Off the screen, anyone who watched Speed’s exploits found them mesmerizing. The excitement began with the thrilling opening theme song and never let up! The majority of the stories were told in two parts, with the first half ending in an exciting cliffhanger that virtually guaranteed that kids who saw it would rush home from school to catch the second part. The enduring popularity of SPEED RACER kept the series airing in syndication for many years, resulting in it becoming a cultural touchstone for anyone who grew up in the late 1960s and early 1970s. The lasting impression SPEED RACER had on those who watched and loved it as children has now come full circle, as those who watched it as wee tots have now grown up to create the new SPEED RACER feature film, a film that is poised to bring the excitement and drama of Speed and the Mach 5 to a whole new generation!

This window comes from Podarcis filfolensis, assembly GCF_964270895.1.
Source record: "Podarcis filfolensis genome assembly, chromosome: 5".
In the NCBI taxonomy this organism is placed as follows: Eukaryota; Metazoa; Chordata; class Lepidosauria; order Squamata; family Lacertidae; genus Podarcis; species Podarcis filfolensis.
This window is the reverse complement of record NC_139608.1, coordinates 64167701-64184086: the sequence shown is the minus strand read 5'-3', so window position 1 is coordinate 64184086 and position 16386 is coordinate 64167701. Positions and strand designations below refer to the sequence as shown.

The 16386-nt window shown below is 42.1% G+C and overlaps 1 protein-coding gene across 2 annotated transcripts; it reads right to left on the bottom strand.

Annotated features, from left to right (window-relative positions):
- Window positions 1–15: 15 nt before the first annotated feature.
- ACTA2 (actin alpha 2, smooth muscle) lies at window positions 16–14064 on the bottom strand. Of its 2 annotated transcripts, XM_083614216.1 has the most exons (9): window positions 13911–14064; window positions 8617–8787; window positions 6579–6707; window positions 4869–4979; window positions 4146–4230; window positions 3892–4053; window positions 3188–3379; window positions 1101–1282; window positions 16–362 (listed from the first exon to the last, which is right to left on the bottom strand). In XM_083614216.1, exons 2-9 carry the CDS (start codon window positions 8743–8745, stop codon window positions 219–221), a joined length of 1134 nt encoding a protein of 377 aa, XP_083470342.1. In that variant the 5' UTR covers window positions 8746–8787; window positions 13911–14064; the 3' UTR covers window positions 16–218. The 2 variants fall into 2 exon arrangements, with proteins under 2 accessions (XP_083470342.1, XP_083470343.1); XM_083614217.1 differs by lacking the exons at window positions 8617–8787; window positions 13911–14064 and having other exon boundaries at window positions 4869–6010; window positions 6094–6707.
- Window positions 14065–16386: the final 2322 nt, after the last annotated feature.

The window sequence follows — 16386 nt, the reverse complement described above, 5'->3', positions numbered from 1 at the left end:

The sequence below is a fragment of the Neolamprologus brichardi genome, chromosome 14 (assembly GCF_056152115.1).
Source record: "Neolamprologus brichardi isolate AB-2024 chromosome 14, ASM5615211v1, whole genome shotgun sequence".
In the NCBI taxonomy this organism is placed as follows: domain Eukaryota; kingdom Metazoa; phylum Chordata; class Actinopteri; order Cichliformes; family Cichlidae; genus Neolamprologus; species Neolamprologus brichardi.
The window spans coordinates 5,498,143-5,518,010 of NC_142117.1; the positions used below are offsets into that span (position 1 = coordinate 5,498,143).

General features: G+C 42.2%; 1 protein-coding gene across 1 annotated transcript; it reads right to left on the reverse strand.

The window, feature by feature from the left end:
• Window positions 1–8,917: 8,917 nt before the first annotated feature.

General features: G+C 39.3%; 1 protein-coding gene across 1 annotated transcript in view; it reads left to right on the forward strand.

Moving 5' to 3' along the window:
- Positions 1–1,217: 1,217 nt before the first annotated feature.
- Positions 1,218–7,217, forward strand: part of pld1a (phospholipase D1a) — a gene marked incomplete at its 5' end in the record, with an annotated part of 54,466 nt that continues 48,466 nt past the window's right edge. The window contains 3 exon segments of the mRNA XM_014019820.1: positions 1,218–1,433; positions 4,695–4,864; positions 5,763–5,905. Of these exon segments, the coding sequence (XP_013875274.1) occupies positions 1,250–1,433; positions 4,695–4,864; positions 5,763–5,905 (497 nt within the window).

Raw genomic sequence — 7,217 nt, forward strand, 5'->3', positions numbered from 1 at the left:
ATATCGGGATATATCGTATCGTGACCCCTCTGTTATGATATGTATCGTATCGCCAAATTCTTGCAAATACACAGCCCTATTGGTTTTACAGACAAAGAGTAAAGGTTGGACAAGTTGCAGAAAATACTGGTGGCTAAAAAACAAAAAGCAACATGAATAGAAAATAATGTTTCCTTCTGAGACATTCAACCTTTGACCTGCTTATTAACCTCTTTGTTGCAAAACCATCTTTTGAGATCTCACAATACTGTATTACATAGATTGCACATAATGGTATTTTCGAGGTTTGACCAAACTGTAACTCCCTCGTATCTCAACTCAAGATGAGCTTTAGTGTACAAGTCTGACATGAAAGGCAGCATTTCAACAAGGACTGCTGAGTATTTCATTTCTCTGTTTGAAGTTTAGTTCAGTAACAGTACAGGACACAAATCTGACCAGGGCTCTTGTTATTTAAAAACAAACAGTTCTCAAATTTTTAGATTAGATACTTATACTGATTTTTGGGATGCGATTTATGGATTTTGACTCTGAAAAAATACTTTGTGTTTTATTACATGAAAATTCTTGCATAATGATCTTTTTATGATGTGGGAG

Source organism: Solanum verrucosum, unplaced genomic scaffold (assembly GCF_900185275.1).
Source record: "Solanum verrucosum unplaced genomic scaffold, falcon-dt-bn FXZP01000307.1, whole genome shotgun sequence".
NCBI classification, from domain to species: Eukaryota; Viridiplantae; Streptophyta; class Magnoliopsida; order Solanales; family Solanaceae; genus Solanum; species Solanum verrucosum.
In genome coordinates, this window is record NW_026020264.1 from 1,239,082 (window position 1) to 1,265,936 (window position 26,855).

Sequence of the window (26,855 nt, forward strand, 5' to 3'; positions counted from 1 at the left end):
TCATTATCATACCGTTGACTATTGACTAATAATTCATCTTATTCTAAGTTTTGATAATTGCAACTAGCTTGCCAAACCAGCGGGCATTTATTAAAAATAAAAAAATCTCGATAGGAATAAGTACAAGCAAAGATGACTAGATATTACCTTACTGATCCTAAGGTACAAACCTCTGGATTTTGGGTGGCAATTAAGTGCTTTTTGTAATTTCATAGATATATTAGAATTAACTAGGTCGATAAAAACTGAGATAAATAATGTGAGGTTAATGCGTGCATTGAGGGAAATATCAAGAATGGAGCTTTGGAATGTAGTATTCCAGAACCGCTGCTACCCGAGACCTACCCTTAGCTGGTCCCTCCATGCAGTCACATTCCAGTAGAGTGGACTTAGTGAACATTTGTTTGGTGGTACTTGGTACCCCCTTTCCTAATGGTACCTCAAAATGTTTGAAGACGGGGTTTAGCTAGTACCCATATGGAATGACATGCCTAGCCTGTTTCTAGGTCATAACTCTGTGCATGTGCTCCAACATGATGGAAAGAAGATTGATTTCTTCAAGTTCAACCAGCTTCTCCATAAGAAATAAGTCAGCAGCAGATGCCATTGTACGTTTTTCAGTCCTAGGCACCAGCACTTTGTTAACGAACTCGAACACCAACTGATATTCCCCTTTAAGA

A Who’s Who of SPEED RACER!
So, just who was Speed Racer anyway? And Trixie, Pops, and the rest, for that matter? Don’t worry if you’re feeling a little rusty on the Racer family and friends, we’re here to help you with this handy guide to the main cast of SPEED RACER!
Speed Racer (Voiced by Peter Fernandez)
Japanese Name: Go Mifune (Voiced by Katsuji Mori)
An 18-year-old race car driver, Speed possessed a natural affinity for cars and racing. His innate talent, coupled with plenty of hours spent training to handle anything on wheels, served to make Speed one of the best racers in the world.
He was quite courageous, bravely facing any danger on and off the racetrack. He had a strong sense of right and wrong, and would go to any length to help those in need, no matter the cost to himself. Thanks to his physical training, Speed was pretty handy in a fight, which helped him out of tough spots more than once!